I was looking at Gist's Java code the other day
(http://gistinc.github.com/TwitterClient/) and they had a similar
coding - they were
seeing newlines every 30 seconds so they set the timeout to one
minute.

            // HttpClient has no way to set SO_KEEPALIVE on our
            // socket, and even if it did the TCP keepalive interval
            // may be too long, so we need to set a timeout at this
            // level.  Twitter will send periodic newlines for
            // keepalive if there is no traffic, but they don't say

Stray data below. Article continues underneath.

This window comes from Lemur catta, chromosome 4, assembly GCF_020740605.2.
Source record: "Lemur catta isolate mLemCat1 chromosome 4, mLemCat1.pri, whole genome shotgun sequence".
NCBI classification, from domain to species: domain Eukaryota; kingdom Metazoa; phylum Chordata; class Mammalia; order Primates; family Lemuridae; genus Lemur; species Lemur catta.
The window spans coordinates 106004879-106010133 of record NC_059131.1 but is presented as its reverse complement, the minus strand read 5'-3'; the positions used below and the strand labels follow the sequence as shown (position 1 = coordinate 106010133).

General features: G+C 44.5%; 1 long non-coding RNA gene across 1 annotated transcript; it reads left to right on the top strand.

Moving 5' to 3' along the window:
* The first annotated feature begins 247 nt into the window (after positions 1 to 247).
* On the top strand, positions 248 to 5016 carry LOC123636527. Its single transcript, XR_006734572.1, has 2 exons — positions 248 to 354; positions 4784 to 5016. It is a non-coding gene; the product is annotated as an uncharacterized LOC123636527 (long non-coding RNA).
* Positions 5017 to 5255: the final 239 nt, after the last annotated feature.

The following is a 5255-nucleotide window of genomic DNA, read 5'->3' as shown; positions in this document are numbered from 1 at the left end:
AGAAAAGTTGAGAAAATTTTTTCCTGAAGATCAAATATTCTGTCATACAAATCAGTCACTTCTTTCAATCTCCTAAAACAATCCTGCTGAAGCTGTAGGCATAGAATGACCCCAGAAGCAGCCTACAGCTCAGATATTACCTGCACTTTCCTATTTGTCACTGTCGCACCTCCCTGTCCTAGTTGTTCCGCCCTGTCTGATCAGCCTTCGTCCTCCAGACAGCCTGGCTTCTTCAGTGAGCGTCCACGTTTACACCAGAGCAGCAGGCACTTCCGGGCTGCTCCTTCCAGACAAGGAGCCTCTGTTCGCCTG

// how often.  Looking at the stream, it's every 30
            // seconds, so we use a read timeout of twice that.

--
M. Edward (Ed) Borasky
borasky-research.net/m-edward-ed-borasky/

"A mathematician is a device for turning coffee into theorems." ~ Paul
Erdos

On Feb 20, 8:45 pm, Marc Mims <marc.m...@gmail.com> wrote:
> * John Kalucki <j...@twitter.com> [100220 20:24]:
>
> > A 45 second period of inactivity is not unusual when following just 100, or
> > even 100,000 users. The keep-alive newlines are only sent once every 10
> > minutes. You should not reconnect so aggressively.
>
> I can certainly set the time out to 10 minutes.  I'm seeing newlines in
> the stream every 30 seconds, except for rare occasions. I understood
> those to be keep-alive packets.  Apparently they are not and should not
> be relied on?
>
> @semifor

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